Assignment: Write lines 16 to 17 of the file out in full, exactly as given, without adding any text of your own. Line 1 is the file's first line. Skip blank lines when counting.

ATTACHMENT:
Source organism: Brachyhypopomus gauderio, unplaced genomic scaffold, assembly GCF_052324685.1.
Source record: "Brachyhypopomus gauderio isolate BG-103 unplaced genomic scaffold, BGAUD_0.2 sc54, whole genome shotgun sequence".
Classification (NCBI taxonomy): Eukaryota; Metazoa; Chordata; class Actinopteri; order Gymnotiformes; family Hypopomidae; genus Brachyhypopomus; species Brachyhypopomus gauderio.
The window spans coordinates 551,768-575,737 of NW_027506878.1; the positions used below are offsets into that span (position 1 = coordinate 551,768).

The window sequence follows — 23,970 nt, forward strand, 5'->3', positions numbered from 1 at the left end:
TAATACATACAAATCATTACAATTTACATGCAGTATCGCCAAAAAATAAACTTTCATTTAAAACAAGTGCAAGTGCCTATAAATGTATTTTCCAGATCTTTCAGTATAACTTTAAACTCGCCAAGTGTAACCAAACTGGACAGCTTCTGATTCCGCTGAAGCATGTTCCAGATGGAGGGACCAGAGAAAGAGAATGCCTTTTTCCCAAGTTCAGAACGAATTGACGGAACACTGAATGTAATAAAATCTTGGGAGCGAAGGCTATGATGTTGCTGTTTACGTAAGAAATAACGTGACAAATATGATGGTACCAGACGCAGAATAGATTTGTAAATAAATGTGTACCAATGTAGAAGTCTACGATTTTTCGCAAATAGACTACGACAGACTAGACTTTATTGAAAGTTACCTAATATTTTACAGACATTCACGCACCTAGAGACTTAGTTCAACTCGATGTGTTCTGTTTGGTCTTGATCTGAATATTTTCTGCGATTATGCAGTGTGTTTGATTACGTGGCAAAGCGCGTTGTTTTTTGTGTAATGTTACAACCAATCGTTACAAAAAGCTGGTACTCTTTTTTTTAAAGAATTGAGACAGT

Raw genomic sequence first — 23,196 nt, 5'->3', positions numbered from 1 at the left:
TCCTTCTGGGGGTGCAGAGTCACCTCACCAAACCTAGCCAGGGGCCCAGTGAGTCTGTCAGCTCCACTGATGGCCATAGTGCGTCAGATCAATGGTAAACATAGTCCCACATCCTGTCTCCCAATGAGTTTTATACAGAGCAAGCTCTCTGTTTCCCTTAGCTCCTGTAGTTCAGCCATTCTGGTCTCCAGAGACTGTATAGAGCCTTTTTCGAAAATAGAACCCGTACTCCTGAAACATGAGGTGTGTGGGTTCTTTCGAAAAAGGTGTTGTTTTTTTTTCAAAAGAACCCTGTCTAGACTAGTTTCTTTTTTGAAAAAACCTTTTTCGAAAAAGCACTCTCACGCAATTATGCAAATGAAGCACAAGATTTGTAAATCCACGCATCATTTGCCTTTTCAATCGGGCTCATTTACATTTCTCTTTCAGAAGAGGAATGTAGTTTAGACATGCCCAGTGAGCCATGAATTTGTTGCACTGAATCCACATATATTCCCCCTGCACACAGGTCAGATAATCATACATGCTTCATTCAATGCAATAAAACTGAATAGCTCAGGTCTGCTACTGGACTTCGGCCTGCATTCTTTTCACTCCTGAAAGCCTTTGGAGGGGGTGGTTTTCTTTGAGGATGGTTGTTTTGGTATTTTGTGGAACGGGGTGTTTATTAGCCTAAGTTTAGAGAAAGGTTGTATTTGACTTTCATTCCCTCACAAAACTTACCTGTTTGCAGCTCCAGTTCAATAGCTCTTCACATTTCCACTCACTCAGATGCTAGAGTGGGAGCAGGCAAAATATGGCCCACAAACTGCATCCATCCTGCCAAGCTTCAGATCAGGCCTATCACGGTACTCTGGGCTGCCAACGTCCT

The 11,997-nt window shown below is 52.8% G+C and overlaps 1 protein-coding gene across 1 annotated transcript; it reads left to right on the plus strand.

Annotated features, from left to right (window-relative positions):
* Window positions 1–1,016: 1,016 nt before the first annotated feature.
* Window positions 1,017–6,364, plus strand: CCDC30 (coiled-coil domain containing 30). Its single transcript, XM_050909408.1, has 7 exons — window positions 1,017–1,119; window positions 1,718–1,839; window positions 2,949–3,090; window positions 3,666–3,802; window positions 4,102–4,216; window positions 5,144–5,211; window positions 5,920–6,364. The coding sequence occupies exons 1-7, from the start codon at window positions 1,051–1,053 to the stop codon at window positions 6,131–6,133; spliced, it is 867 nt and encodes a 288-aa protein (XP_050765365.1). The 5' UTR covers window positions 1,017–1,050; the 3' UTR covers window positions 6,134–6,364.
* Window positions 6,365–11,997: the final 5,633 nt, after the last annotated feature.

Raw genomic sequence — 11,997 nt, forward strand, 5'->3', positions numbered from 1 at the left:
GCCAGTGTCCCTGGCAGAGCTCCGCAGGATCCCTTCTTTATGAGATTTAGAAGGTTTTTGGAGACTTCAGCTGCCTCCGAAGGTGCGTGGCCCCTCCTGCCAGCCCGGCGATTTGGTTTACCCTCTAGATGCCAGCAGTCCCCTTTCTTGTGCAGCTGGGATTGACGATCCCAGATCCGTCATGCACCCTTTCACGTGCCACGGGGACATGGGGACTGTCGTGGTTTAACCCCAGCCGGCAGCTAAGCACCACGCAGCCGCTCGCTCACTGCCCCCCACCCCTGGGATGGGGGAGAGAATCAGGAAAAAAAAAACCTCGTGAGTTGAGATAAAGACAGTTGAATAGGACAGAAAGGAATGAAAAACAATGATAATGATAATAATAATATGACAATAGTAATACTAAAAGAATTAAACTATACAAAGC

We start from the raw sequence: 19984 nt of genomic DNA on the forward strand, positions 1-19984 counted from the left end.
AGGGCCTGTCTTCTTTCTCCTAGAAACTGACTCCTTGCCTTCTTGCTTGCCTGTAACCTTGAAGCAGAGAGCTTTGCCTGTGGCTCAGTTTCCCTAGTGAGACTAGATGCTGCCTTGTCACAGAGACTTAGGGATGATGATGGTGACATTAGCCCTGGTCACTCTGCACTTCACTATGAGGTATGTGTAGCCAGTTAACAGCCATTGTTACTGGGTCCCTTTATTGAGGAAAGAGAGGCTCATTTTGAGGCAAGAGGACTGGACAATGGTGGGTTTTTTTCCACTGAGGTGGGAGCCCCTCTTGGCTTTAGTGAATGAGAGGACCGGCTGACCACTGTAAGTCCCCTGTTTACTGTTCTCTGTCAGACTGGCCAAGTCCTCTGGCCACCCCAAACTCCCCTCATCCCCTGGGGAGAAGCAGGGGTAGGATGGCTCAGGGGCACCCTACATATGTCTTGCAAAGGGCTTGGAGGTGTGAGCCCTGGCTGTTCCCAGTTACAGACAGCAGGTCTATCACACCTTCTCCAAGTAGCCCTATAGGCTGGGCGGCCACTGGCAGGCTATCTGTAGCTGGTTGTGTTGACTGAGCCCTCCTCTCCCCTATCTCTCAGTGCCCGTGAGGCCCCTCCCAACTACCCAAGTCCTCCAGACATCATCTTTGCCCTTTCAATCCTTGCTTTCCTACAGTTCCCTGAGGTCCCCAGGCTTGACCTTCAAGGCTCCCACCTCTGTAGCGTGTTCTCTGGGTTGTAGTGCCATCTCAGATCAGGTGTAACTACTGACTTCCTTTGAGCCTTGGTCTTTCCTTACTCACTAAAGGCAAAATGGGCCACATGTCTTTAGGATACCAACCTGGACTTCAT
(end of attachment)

We start from the raw sequence: 19984 nt of genomic DNA on the forward strand, positions 1-19984 counted from the left end.
AGGGCCTGTCTTCTTTCTCCTAGAAACTGACTCCTTGCCTTCTTGCTTGCCTGTAACCTTGAAGCAGAGAGCTTTGCCTGTGGCTCAGTTTCCCTAGTGAGACTAGATGCTGCCTTGTCACAGAGACTTAGGGATGATGATGGTGACATTAGCCCTGGTCACTCTGCACTTCACTATGAGGTATGTGTAGCCAGTTAACAGCCATTGTTACTGGGTCCCTTTATTGAGGAAAGAGAGGCTCATTTTGAGGCAAGAGGACTGGACAATGGTGGGTTTTTTTCCACTGAGGTGGGAGCCCCTCTTGGCTTTAGTGAATGAGAGGACCGGCTGACCACTGTAAGTCCCCTGTTTACTGTTCTCTGTCAGACTGGCCAAGTCCTCTGGCCACCCCAAACTCCCCTCATCCCCTGGGGAGAAGCAGGGGTAGGATGGCTCAGGGGCACCCTACATATGTCTTGCAAAGGGCTTGGAGGTGTGAGCCCTGGCTGTTCCCAGTTACAGACAGCAGGTCTATCACACCTTCTCCAAGTAGCCCTATAGGCTGGGCGGCCACTGGCAGGCTATCTGTAGCTGGTTGTGTTGACTGAGCCCTCCTCTCCCCTATCTCTCAGTGCCCGTGAGGCCCCTCCCAACTACCCAAGTCCTCCAGACATCATCTTTGCCCTTTCAATCCTTGCTTTCCTACAGTTCCCTGAGGTCCCCAGGCTTGACCTTCAAGGCTCCCACCTCTGTAGCGTGTTCTCTGGGTTGTAGTGCCATCTCAGATCAGGTGTAACTACTGACTTCCTTTGAGCCTTGGTCTTTCCTTACTCACTAAAGGCAAAATGGGCCACATGTCTTTAGGATACCAACCTGGACTTCAT